Monday, September 28, 2009

Garden Economics

Most folks we know are having to scale back on their purchases and watch their wallets a bit more closely. Across the country, people have turned to gardening to supplement, or even replace, their grocery bills. When you consider the return on investment, the choice to grow a garden is really a no-brainer.

Consider this, a pound of organic grape tomatoes (the only organic tomatoes our local Stop & Shop carries) costs about $5/lb. They are not sauce tomatoes, and we would need two pounds to handle our family's salad needs each week. That comes to $10/week, or $40/month on tomatoes that only have one use.

Certainly, if one were eating non-organic tomatoes, then the price does go down a little. But not by much. We priced some salad and plum tomatoes at the grocery store over the past couple of months and found prices ranging from $1.70/lb to $2.20/lb. If I were to purchase these tomatoes to make sauce, it would be more expensive than buying prepared sauce. Please note, our wholesale club did have them for less, but their shelf life was minimal at best. Walmart also had them for less, but for many reasons, we try to avoid purchasing at Walmart whenever possible. In the past, when we have purchased produce from Walmart, the shelf life was also minimal.

We purchased two packages of tomato seeds from Johnny's Selected Seeds. We purchased the smallest size seed packets for a total of $6.10. The packets had 40 seeds each, though we were only able to use a few of both types. That was a potential of 80 tomato plants, each with the potential of producing several pounds of tomatoes.

Our efforts were minimal. I spent a couple of hours on a weekend planting the seeds indoors, and my husband spent a few hours outside preparing the vegetable beds for transplants. When the plants were ready, it only took me a couple of hours to get the tomatoes in the ground, and the process was rather enjoyable. We did stake them. It was functional, but it did look rather messy, and I'm sure we could do a better job next year. We'd check the plants on occasion to see if they needed water, which this year, there wasn't much need for watering. But that's about it. We didn't do anything else except pick tomatoes off the plants.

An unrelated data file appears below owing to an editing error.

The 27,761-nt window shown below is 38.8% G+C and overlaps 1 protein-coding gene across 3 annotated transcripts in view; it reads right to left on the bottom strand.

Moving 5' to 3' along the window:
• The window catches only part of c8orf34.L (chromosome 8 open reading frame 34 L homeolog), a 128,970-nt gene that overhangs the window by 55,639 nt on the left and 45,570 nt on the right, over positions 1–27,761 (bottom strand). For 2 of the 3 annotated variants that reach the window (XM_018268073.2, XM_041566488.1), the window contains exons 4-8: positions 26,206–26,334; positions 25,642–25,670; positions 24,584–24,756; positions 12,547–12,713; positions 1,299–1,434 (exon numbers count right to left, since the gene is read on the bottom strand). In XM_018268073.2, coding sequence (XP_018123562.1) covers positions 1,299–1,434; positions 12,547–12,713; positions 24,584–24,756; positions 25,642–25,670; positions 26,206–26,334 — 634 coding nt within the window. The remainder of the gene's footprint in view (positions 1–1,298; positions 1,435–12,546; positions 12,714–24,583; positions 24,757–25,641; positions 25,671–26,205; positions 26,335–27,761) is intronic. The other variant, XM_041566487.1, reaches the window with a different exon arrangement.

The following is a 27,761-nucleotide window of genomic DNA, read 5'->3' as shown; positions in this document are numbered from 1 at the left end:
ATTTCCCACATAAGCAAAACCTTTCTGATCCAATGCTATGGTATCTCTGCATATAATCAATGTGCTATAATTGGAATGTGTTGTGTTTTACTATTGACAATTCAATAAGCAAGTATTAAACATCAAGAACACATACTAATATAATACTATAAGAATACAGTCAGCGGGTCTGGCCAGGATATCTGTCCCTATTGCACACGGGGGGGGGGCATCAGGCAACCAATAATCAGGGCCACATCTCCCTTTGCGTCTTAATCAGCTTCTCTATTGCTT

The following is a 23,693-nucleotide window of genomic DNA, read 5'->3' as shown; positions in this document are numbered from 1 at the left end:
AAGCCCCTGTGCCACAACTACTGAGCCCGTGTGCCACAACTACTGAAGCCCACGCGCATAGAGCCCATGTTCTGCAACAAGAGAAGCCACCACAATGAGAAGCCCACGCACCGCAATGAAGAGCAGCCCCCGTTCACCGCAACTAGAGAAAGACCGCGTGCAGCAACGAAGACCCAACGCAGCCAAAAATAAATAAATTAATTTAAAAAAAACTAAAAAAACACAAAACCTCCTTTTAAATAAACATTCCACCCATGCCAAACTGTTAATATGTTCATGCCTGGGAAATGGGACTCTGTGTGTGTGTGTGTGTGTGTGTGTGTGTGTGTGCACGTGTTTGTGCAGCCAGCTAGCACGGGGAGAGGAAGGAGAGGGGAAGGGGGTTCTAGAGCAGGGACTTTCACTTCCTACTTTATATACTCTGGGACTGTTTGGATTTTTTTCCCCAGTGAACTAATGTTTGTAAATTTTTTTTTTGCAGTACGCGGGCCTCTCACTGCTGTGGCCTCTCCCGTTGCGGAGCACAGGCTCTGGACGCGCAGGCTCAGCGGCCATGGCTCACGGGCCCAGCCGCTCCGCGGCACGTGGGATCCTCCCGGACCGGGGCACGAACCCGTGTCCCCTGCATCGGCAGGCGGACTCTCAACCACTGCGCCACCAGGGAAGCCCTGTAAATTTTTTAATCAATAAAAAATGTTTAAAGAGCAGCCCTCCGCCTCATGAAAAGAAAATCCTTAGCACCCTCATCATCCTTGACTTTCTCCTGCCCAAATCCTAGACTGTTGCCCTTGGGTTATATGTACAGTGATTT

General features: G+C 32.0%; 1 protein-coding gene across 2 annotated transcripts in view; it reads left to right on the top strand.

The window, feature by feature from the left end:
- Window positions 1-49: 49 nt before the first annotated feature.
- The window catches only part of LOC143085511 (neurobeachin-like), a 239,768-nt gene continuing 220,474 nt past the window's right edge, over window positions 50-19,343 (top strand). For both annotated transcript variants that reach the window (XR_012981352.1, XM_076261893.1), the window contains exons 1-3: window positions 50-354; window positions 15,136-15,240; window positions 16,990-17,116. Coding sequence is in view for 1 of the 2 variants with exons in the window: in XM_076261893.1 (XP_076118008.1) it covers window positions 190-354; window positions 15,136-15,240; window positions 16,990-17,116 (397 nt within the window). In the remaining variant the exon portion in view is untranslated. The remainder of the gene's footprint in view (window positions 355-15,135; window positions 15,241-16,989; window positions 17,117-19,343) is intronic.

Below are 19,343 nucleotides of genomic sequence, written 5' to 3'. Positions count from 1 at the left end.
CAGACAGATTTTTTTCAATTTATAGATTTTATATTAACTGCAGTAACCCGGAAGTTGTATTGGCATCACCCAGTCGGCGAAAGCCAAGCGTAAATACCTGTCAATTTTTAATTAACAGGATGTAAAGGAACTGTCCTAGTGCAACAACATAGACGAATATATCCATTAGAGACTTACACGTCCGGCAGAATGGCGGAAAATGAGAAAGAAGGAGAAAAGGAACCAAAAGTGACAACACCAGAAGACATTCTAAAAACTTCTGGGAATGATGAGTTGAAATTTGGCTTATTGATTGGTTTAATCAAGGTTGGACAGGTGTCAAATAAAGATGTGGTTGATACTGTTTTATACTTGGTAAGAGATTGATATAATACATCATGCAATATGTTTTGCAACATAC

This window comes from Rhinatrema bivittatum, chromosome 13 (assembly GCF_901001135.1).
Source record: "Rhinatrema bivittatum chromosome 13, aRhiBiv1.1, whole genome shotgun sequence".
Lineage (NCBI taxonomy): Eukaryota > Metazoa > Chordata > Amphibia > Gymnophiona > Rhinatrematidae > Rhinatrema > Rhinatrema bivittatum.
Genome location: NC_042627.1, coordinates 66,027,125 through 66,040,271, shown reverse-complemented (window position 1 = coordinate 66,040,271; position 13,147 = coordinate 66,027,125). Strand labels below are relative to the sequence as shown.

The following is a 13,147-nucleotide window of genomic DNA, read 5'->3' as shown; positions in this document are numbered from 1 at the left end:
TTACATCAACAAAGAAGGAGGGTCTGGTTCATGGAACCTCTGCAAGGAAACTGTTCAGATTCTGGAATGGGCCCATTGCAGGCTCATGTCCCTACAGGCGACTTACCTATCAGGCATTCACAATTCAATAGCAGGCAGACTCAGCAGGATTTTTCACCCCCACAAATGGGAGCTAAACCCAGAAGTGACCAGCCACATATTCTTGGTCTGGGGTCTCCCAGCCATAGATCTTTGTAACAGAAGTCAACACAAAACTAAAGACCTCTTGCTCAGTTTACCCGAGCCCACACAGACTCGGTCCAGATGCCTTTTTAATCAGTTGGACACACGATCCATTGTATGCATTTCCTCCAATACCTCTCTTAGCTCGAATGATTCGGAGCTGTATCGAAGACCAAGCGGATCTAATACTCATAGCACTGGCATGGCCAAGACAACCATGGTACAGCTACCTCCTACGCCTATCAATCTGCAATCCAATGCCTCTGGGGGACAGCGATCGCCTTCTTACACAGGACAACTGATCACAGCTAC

While we didn't get a proper weight each time we picked tomatoes, judging from the amount we used, I would guess we took in about 25-30 pounds of tomatoes from the 5 tomato plants that produced in the garden. I was able to make sauce and use some of the tomatoes in salads. The extra seeds will find their way into holiday gifts. Next year, however, we will order fresh seeds, and plant several more (and other veggies) to sell at farmers' markets along with our honey.

Of course, this holds true for each of the veggies we planted. In the first two weeks of production, a single cucumber plant produced enough cucumbers to cover the minimal cost of a packet of cucumber seeds ($3.30). That was just from one plant! That packet came with 240 seeds.

It is clearly more cost effective to grow your own food. But gardening has more benefits than being wallet-friendly. You get to pick the varieties that you want. You get a superior product that anything you could buy at the store. You get outdoors in the fresh air and sunlight. You get to enjoy a new hobby that brings you both pleasure and pride. You can't buy that at the grocery store.

Live better, a little every day.

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